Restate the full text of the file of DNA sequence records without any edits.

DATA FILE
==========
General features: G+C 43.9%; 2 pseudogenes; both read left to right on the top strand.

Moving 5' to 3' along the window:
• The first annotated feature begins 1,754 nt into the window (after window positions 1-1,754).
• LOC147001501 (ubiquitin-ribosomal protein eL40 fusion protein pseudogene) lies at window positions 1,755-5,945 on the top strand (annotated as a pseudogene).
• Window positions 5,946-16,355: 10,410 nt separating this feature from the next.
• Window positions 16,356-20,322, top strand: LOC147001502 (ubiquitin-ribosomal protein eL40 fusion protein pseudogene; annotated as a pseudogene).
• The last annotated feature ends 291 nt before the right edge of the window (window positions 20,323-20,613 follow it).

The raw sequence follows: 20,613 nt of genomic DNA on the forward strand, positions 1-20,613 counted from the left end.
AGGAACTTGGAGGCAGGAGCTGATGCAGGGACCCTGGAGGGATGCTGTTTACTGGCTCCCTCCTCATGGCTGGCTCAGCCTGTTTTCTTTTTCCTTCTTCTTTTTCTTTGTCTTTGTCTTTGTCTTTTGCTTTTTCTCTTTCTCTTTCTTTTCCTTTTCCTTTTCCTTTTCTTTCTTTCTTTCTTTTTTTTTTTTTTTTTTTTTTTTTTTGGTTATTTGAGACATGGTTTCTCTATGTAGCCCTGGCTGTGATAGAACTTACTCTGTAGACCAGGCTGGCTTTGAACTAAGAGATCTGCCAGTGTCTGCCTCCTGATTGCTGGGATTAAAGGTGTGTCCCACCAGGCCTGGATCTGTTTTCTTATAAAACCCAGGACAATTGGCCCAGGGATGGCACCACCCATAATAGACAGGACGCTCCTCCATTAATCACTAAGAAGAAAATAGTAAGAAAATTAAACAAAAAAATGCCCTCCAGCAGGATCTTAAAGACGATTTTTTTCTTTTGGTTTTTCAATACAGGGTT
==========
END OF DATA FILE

General features: G+C 43.9%; 2 pseudogenes; both read left to right on the top strand.

Moving 5' to 3' along the window:
• The first annotated feature begins 1,754 nt into the window (after window positions 1-1,754).
• LOC147001501 (ubiquitin-ribosomal protein eL40 fusion protein pseudogene) lies at window positions 1,755-5,945 on the top strand (annotated as a pseudogene).
• Window positions 5,946-16,355: 10,410 nt separating this feature from the next.
• Window positions 16,356-20,322, top strand: LOC147001502 (ubiquitin-ribosomal protein eL40 fusion protein pseudogene; annotated as a pseudogene).
• The last annotated feature ends 291 nt before the right edge of the window (window positions 20,323-20,613 follow it).

The raw sequence follows: 20,613 nt of genomic DNA on the forward strand, positions 1-20,613 counted from the left end.
AGGAACTTGGAGGCAGGAGCTGATGCAGGGACCCTGGAGGGATGCTGTTTACTGGCTCCCTCCTCATGGCTGGCTCAGCCTGTTTTCTTTTTCCTTCTTCTTTTTCTTTGTCTTTGTCTTTGTCTTTTGCTTTTTCTCTTTCTCTTTCTTTTCCTTTTCCTTTTCCTTTTCTTTCTTTCTTTCTTTTTTTTTTTTTTTTTTTTTTTTTTTGGTTATTTGAGACATGGTTTCTCTATGTAGCCCTGGCTGTGATAGAACTTACTCTGTAGACCAGGCTGGCTTTGAACTAAGAGATCTGCCAGTGTCTGCCTCCTGATTGCTGGGATTAAAGGTGTGTCCCACCAGGCCTGGATCTGTTTTCTTATAAAACCCAGGACAATTGGCCCAGGGATGGCACCACCCATAATAGACAGGACGCTCCTCCATTAATCACTAAGAAGAAAATAGTAAGAAAATTAAACAAAAAAATGCCCTCCAGCAGGATCTTAAAGACGATTTTTTTCTTTTGGTTTTTCAATACAGGGTT